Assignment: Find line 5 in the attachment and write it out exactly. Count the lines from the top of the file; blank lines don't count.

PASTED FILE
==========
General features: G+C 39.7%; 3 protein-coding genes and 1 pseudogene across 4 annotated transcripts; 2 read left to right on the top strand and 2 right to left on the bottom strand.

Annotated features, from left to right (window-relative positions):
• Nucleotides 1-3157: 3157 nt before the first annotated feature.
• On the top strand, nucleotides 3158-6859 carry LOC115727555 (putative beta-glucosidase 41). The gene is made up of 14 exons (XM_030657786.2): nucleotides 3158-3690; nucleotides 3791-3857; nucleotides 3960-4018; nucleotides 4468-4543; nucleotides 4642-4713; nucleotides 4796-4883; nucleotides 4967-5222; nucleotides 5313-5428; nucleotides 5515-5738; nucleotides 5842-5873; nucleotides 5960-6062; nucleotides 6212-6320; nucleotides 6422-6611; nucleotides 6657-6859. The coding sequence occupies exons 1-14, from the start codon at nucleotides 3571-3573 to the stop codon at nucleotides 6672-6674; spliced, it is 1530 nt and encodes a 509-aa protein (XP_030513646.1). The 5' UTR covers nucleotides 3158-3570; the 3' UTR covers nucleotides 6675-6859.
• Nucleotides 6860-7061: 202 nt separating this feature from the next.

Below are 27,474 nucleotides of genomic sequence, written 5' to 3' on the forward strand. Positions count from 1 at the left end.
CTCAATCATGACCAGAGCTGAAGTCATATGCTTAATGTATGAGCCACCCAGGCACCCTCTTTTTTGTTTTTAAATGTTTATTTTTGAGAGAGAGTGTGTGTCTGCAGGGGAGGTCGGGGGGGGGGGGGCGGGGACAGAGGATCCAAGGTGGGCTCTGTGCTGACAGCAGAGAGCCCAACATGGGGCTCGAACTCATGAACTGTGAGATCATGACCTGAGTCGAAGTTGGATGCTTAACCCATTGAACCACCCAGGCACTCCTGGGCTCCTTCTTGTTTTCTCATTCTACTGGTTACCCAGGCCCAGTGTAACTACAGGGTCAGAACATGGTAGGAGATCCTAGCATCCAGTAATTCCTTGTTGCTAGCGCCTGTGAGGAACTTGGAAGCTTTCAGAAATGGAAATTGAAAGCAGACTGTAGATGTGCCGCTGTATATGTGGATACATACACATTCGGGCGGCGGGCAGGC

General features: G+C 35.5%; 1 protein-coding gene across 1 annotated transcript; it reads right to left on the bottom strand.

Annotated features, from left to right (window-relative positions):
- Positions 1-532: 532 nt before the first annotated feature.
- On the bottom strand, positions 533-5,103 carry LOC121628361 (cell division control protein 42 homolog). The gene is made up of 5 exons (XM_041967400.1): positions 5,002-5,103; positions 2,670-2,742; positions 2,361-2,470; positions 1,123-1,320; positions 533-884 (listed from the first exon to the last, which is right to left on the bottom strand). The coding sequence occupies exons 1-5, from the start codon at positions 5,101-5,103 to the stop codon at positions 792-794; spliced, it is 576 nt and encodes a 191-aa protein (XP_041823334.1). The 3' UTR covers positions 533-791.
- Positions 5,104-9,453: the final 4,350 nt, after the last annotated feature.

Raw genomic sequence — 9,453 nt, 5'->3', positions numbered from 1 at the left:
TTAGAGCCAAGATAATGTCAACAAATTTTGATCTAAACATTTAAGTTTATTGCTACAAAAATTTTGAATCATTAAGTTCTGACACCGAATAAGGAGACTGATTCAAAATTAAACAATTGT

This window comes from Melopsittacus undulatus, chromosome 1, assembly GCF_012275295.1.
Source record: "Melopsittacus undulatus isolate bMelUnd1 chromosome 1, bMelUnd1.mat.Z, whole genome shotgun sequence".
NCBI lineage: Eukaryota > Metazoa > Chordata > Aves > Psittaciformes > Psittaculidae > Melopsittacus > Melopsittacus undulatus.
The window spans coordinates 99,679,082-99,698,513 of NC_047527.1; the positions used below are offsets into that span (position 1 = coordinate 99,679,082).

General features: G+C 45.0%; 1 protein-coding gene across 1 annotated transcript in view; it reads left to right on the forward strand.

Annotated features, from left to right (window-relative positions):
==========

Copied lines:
• Nucleotides 6860-7061: 202 nt separating this feature from the next.